TORONTO. Ontario, July 6, 2011 (LifeSiteNews.com) – Leanne Iskander, a 16-year-old student at a Catholic high school, has been made the poster-teen for gay-straight alliances in the province’s Catholic schools. Writing in a Toronto paper Iskander says she was encouraged in her pursuit by the Ontario bishops’ decision in April to allow homosexual “anti-bullying” clubs.
“The bishops’ decision to allow LGBT-specific anti-bullying groups was a huge step that I really wasn’t expecting,” 16-year-old Leanne Iskander wrote in the Torontoist on Saturday. “I think it has encouraged me to keep fighting for a GSA. I’m pretty optimistic that we will eventually get there.”
“I think the most surprising thing I’ve learned from the experience was that even a system as strong as the Catholic school system will eventually bend to meet the needs of the students if there’s enough pressure,” she added.
Iskander has become the newest face of youth activism for Canada’s homosexual lobby in recent months, with her campaign getting backed by leading groups such as Egale, Pride Toronto, Queer Ontario, and Xtra.
Her group, ‘Catholic Students for GSAs’, marched Sunday in Toronto’s Gay Pride parade to raise awareness in the hopes of launching a broader coalition.
Iskander had been named as one of the parade’s two “grand marshals” and was awarded Pride Toronto’s ‘LGBTQ Youth of the Year’ award last month for her efforts.
She is also the head of a homosexual club at St. Joseph Catholic Secondary School in Mississauga, dubbed by members an “unofficial” gay-straight alliance, which has managed to retain support from the Dufferin-Peel Catholic District School Board by operating under the less-controversial name “Open Arms.”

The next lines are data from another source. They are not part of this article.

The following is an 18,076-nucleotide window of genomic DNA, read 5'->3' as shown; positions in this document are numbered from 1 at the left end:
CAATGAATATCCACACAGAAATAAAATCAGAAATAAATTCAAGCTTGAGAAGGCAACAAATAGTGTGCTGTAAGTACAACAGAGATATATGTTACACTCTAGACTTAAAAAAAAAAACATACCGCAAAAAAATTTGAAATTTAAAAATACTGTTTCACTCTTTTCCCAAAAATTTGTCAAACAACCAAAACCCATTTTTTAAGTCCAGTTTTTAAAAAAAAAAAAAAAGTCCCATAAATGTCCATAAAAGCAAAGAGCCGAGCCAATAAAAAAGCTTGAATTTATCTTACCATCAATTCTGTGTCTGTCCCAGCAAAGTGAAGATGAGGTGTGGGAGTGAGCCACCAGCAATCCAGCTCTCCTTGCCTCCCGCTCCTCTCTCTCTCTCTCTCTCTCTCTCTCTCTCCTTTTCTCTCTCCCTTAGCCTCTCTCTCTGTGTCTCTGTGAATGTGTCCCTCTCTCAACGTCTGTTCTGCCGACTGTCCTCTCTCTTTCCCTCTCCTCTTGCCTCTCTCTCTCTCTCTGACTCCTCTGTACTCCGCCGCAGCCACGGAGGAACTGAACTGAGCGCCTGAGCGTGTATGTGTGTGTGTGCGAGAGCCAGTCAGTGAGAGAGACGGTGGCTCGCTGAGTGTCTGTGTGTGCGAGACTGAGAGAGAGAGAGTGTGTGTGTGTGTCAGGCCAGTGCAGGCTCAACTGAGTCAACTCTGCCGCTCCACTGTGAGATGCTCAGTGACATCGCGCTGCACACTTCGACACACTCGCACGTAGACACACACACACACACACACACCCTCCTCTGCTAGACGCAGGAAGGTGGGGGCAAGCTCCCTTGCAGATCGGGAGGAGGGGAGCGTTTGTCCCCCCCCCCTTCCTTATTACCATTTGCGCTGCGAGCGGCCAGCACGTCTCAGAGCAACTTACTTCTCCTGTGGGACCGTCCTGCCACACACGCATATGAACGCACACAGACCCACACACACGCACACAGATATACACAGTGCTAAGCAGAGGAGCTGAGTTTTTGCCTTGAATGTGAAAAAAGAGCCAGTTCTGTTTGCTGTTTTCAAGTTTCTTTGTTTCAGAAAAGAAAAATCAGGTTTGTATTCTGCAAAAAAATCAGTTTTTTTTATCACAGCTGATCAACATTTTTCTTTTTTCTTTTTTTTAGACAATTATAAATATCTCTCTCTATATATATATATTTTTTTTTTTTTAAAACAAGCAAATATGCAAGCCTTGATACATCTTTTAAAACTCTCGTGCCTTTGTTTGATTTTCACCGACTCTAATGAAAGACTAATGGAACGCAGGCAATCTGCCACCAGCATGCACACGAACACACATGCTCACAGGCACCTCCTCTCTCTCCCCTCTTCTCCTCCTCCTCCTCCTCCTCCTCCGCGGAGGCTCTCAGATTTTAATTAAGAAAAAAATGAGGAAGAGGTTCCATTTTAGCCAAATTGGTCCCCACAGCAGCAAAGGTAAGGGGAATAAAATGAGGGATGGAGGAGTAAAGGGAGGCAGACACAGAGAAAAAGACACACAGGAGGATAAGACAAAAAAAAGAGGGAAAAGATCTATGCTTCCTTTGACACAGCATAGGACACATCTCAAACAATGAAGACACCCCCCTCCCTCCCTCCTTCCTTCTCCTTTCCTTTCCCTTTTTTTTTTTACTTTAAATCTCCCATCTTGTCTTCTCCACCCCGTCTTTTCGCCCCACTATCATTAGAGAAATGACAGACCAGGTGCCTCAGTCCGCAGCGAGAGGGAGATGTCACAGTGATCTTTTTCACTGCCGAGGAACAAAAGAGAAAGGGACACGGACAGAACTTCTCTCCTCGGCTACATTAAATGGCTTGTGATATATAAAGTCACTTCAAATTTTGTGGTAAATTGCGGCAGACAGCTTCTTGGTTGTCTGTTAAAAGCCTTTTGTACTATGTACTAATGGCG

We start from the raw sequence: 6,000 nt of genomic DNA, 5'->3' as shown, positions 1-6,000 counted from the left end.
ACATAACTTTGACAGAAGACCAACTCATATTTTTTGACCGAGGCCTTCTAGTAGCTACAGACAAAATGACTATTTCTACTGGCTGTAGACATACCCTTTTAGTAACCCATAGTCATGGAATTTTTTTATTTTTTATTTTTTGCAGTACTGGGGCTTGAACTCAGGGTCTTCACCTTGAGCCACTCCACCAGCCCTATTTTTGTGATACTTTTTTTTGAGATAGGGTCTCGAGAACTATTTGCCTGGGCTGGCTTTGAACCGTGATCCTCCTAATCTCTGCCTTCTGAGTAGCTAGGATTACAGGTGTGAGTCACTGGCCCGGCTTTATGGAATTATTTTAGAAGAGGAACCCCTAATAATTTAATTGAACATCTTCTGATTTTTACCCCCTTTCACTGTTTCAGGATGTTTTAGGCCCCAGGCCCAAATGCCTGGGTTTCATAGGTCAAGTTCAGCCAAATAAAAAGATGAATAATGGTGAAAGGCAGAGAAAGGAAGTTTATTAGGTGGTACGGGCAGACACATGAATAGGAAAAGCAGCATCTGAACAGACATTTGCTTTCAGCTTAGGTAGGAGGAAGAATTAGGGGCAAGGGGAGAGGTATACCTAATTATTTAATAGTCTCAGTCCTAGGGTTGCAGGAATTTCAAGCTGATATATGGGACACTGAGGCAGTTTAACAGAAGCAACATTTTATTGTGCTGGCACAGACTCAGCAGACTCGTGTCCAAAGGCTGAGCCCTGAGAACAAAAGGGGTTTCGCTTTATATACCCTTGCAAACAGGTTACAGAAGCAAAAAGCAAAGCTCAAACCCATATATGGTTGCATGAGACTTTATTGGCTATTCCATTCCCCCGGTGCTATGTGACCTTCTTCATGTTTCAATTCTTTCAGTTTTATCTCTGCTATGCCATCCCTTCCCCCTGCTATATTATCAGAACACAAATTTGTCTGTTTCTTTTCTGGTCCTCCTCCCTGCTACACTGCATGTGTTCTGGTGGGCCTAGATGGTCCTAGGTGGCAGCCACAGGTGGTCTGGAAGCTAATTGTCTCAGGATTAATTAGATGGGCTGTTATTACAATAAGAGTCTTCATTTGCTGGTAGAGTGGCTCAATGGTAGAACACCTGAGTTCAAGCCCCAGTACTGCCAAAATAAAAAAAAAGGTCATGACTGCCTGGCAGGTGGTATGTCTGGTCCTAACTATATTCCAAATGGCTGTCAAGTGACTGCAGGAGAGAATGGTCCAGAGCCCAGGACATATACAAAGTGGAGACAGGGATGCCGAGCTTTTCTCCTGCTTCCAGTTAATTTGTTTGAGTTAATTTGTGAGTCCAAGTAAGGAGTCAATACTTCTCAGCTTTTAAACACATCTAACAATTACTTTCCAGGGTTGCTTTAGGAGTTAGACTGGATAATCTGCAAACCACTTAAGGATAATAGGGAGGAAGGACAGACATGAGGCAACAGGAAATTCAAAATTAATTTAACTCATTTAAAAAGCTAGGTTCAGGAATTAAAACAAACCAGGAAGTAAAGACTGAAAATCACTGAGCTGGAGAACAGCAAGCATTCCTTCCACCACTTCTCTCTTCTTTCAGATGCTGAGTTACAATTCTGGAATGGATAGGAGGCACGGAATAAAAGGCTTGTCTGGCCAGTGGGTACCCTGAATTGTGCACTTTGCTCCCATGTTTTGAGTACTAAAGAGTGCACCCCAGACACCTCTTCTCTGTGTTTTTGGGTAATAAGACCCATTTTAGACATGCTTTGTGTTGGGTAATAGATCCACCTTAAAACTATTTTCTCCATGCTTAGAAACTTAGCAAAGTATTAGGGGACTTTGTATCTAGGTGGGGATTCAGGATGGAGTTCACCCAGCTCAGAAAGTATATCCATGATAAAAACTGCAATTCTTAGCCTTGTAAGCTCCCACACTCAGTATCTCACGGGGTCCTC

Ontario’s bishops had first suggested comprehensive anti-bullying clubs in schools which would discourage bullying based on any criteria such as race and gender sand ‘sexual orientation’. However, after pressure from the Ontario government, they announced in April that they are encouraging the province’s Catholic schools to set up a network of clubs with the “primary goal” of combating “bullying related to sexual orientation.”
The Ontario government has forbidden such groups from helping students to “reform their sexuality,” and Nancy Kirby, head of the Ontario Catholic School Trustees Association, has insisted they will not be used to “cure” students struggling with same-sex attractions. As a result, critics have identified the clubs as a clear affront to Catholic teaching.
A recent publication of the Catholic Bishops of Canada warns educators that misrepresentation and silence about the Church’s teaching that homosexual acts are immoral has grave consequences for youth experiencing same-sex attraction. “Avoidance of difficult questions or watering down the Church’s teaching is always a disservice,” it says. “Such attitudes could lead young people into grave moral danger.”
Bishop Gerard Bergie, Chair of Ontario Bishops’ Education Commission
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